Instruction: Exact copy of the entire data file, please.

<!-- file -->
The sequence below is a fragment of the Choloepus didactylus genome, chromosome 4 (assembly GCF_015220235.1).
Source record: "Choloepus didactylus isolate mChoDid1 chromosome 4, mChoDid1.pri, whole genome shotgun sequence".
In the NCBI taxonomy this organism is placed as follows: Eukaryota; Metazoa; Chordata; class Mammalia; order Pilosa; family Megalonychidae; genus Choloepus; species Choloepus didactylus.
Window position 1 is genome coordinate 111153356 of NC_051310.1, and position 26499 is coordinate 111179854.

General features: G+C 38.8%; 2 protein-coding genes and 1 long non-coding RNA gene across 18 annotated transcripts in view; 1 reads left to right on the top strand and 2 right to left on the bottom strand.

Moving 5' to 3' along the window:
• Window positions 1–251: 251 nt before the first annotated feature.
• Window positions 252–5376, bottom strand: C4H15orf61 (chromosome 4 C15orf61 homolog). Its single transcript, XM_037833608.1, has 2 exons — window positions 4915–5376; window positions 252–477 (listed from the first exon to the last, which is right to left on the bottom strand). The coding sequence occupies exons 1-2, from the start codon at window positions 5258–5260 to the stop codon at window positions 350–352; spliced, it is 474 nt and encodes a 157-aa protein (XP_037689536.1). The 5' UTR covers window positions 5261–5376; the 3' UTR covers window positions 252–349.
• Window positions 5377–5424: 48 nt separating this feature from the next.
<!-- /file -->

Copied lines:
The sequence below is a fragment of the Choloepus didactylus genome, chromosome 4 (assembly GCF_015220235.1).
Source record: "Choloepus didactylus isolate mChoDid1 chromosome 4, mChoDid1.pri, whole genome shotgun sequence".
In the NCBI taxonomy this organism is placed as follows: Eukaryota; Metazoa; Chordata; class Mammalia; order Pilosa; family Megalonychidae; genus Choloepus; species Choloepus didactylus.
Window position 1 is genome coordinate 111153356 of NC_051310.1, and position 26499 is coordinate 111179854.

General features: G+C 38.8%; 2 protein-coding genes and 1 long non-coding RNA gene across 18 annotated transcripts in view; 1 reads left to right on the top strand and 2 right to left on the bottom strand.

Moving 5' to 3' along the window:
• Window positions 1–251: 251 nt before the first annotated feature.
• Window positions 252–5376, bottom strand: C4H15orf61 (chromosome 4 C15orf61 homolog). Its single transcript, XM_037833608.1, has 2 exons — window positions 4915–5376; window positions 252–477 (listed from the first exon to the last, which is right to left on the bottom strand). The coding sequence occupies exons 1-2, from the start codon at window positions 5258–5260 to the stop codon at window positions 350–352; spliced, it is 474 nt and encodes a 157-aa protein (XP_037689536.1). The 5' UTR covers window positions 5261–5376; the 3' UTR covers window positions 252–349.
• Window positions 5377–5424: 48 nt separating this feature from the next.